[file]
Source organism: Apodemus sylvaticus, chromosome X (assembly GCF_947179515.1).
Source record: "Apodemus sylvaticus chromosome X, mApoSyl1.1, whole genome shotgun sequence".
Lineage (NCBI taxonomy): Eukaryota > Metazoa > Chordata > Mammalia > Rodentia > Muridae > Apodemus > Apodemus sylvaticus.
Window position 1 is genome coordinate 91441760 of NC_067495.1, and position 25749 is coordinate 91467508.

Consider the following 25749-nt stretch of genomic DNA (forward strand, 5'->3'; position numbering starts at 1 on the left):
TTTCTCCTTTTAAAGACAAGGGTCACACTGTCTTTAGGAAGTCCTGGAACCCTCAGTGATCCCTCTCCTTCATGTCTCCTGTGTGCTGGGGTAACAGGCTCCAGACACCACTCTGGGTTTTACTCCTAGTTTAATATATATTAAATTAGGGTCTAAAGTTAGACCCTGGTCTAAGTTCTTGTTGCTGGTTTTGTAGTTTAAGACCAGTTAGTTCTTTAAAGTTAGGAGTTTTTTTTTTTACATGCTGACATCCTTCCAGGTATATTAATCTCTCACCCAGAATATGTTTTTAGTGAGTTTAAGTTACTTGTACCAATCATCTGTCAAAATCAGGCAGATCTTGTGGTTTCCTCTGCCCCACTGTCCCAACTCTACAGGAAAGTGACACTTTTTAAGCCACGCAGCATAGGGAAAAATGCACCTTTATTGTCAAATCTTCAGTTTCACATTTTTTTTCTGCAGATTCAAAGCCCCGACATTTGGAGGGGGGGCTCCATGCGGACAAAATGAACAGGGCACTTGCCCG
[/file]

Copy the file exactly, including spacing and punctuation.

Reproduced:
Source organism: Apodemus sylvaticus, chromosome X (assembly GCF_947179515.1).
Source record: "Apodemus sylvaticus chromosome X, mApoSyl1.1, whole genome shotgun sequence".
Lineage (NCBI taxonomy): Eukaryota > Metazoa > Chordata > Mammalia > Rodentia > Muridae > Apodemus > Apodemus sylvaticus.
Window position 1 is genome coordinate 91441760 of NC_067495.1, and position 25749 is coordinate 91467508.

Consider the following 25749-nt stretch of genomic DNA (forward strand, 5'->3'; position numbering starts at 1 on the left):
TTTCTCCTTTTAAAGACAAGGGTCACACTGTCTTTAGGAAGTCCTGGAACCCTCAGTGATCCCTCTCCTTCATGTCTCCTGTGTGCTGGGGTAACAGGCTCCAGACACCACTCTGGGTTTTACTCCTAGTTTAATATATATTAAATTAGGGTCTAAAGTTAGACCCTGGTCTAAGTTCTTGTTGCTGGTTTTGTAGTTTAAGACCAGTTAGTTCTTTAAAGTTAGGAGTTTTTTTTTTTACATGCTGACATCCTTCCAGGTATATTAATCTCTCACCCAGAATATGTTTTTAGTGAGTTTAAGTTACTTGTACCAATCATCTGTCAAAATCAGGCAGATCTTGTGGTTTCCTCTGCCCCACTGTCCCAACTCTACAGGAAAGTGACACTTTTTAAGCCACGCAGCATAGGGAAAAATGCACCTTTATTGTCAAATCTTCAGTTTCACATTTTTTTTCTGCAGATTCAAAGCCCCGACATTTGGAGGGGGGGCTCCATGCGGACAAAATGAACAGGGCACTTGCCCG